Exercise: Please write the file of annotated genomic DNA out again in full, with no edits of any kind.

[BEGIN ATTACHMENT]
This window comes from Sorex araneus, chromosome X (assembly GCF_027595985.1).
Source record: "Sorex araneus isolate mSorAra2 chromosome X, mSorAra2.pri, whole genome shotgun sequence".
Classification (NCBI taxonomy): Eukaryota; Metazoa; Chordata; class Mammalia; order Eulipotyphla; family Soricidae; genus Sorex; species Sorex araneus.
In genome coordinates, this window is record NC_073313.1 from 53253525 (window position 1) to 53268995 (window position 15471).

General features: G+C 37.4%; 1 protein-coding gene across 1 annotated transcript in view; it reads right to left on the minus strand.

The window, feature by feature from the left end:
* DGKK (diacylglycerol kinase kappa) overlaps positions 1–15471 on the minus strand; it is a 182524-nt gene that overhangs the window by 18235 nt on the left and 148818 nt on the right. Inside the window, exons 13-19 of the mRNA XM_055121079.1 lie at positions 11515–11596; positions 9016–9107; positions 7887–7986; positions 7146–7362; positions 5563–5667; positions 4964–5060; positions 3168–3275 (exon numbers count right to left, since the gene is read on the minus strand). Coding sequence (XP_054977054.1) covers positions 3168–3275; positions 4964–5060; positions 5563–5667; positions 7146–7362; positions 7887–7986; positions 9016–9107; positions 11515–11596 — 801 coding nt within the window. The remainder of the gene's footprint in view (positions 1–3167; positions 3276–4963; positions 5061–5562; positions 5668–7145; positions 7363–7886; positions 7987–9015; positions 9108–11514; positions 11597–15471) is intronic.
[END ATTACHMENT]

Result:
This window comes from Sorex araneus, chromosome X (assembly GCF_027595985.1).
Source record: "Sorex araneus isolate mSorAra2 chromosome X, mSorAra2.pri, whole genome shotgun sequence".
Classification (NCBI taxonomy): Eukaryota; Metazoa; Chordata; class Mammalia; order Eulipotyphla; family Soricidae; genus Sorex; species Sorex araneus.
In genome coordinates, this window is record NC_073313.1 from 53253525 (window position 1) to 53268995 (window position 15471).

General features: G+C 37.4%; 1 protein-coding gene across 1 annotated transcript in view; it reads right to left on the minus strand.

The window, feature by feature from the left end:
* DGKK (diacylglycerol kinase kappa) overlaps positions 1–15471 on the minus strand; it is a 182524-nt gene that overhangs the window by 18235 nt on the left and 148818 nt on the right. Inside the window, exons 13-19 of the mRNA XM_055121079.1 lie at positions 11515–11596; positions 9016–9107; positions 7887–7986; positions 7146–7362; positions 5563–5667; positions 4964–5060; positions 3168–3275 (exon numbers count right to left, since the gene is read on the minus strand). Coding sequence (XP_054977054.1) covers positions 3168–3275; positions 4964–5060; positions 5563–5667; positions 7146–7362; positions 7887–7986; positions 9016–9107; positions 11515–11596 — 801 coding nt within the window. The remainder of the gene's footprint in view (positions 1–3167; positions 3276–4963; positions 5061–5562; positions 5668–7145; positions 7363–7886; positions 7987–9015; positions 9108–11514; positions 11597–15471) is intronic.